EAPs flounder without manager support

Managers need to be trained about EAPs to make programs more effective
By John Hobel
|Canadian HR Reporter|Last Updated: 06/04/2003

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mployers too often ignore the need to train managers about employee assistance programs, a recent study of 154 Canadian organizations shows.

About 40 per cent of employers studied by Rick Csiernik of the University of Western Ontario in London, say they provide no EAP training.

“The absence of such training makes the program less cost-effective and limits the benefits to plan members,” says Csiernik.

“It’s a huge problem,” agrees Gerry Smith, vice-president of organizational health with Toronto-headquartered EAP provider Warren Shepell Consultants.

“The biggest sellers of EAPs in an organization are managers and supervisors,” says Smith, adding that they need training to play this role.

Managers require training to help them spot signs of poor mental health, including addictions. They must understand the EAP referral process. And their buy-in must be sought.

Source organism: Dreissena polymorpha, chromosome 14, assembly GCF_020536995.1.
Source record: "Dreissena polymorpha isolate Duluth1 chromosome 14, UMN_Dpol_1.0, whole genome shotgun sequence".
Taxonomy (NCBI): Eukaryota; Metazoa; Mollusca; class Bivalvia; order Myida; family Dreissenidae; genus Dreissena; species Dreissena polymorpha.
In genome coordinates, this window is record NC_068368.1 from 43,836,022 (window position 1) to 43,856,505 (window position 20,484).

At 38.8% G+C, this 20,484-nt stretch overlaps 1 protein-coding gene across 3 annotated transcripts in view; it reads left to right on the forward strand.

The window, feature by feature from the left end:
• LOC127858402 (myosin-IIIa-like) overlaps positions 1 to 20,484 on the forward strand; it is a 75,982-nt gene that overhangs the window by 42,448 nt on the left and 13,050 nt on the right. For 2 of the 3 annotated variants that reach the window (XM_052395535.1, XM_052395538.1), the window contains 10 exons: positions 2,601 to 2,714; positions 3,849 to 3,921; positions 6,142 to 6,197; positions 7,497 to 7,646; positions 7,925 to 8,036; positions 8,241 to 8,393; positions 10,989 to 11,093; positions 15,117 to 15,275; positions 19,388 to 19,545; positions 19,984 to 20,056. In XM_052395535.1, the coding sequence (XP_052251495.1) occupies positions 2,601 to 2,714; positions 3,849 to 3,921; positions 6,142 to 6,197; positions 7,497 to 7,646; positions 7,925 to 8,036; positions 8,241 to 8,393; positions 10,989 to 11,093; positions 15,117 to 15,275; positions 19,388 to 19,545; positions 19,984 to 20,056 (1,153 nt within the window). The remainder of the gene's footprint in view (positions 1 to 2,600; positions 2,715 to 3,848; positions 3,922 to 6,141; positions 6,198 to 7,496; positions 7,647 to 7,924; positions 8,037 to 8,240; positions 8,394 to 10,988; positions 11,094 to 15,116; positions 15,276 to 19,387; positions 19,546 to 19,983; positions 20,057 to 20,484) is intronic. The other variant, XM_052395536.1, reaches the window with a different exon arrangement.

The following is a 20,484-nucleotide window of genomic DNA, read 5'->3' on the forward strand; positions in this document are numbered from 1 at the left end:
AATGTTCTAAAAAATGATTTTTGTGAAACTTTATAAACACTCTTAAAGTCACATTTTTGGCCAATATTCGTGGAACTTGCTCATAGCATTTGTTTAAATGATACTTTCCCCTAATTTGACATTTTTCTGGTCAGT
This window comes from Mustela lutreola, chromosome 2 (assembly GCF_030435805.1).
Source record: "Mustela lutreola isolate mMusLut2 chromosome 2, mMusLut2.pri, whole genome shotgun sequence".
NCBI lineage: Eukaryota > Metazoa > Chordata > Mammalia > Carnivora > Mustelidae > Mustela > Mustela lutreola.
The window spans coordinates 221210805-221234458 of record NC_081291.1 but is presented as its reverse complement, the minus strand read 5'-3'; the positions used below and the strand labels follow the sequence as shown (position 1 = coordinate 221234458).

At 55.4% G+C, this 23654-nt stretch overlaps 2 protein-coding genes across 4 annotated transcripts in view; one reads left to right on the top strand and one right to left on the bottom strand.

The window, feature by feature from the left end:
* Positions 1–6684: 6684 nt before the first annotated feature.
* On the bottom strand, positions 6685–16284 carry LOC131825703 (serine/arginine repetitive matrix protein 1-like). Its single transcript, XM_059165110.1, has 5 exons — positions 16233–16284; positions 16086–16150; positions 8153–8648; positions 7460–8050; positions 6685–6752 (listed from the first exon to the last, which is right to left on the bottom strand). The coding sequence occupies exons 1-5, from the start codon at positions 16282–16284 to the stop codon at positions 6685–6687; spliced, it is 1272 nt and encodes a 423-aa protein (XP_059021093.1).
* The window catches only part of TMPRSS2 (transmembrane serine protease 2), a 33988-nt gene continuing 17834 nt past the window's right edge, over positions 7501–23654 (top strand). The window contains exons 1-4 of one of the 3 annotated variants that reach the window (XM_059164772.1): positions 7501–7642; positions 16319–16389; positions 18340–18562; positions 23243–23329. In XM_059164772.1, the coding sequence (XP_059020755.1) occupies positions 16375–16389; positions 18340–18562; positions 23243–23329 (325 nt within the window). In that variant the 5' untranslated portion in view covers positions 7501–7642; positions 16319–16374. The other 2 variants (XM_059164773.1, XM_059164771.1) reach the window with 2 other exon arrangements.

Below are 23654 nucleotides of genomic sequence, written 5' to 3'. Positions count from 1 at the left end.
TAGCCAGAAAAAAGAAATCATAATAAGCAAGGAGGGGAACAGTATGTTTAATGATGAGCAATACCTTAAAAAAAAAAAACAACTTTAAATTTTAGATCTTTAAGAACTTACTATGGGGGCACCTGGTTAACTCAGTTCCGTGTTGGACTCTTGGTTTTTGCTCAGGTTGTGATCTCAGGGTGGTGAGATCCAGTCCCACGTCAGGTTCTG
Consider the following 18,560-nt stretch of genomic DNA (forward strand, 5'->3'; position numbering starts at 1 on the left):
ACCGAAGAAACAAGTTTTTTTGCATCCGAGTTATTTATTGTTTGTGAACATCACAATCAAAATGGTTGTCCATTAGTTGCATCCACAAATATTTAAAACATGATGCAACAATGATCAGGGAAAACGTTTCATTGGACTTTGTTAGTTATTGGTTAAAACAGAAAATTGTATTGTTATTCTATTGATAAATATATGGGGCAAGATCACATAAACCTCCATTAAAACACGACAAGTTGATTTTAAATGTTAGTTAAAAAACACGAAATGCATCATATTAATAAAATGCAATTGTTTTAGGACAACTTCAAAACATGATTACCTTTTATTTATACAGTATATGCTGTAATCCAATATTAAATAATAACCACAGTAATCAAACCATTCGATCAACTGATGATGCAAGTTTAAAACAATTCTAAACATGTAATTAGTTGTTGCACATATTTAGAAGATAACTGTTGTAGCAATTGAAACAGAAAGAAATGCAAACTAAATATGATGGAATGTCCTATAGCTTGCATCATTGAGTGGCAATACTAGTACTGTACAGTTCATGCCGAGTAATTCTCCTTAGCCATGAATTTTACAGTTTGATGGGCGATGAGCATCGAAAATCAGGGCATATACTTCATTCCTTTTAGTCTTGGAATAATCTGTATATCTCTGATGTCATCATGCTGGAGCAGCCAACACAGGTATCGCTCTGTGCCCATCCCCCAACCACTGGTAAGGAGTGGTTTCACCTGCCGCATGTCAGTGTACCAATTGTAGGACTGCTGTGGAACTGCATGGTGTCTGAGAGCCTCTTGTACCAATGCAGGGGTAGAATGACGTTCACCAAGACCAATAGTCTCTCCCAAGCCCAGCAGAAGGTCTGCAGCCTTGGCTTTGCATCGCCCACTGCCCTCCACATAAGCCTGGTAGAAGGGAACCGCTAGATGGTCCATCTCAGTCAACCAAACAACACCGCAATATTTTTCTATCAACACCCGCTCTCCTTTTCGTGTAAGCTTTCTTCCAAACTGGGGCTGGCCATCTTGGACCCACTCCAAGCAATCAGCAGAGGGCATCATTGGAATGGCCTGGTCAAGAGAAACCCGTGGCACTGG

They must also become comfortable with the human side of the EAP process — confronting staff with concerns.

“Lots and lots of managers are uncomfortable when they see a problem,” says Smith. “It means saying, ‘You’ve been drinking and you’re not fit to be working.’ It’s tough to have that conversation.”

Situations like these can lead to employee violence, another reason supervisors may be reluctant to confront the problem.

Smith says managers must get coaching on how to handle situations, which includes things such as positioning your chair by the doorway for an easy escape.

Organizations must understand options such as HR, security or even police involvement in a potentially explosive confrontation. In addition to providing yearly training courses, EAP providers should be available to consult with a manager before the person goes into a difficult meeting with an employee, Smith says.

The people skills of an organization’s managers are a big part of the equation, says Smith. Unfortunately, people are often promoted to supervisory positions without concern for their people skills, and this means they aren’t good at recognizing or dealing with behaviour problems. But they can be trained, says Smith.

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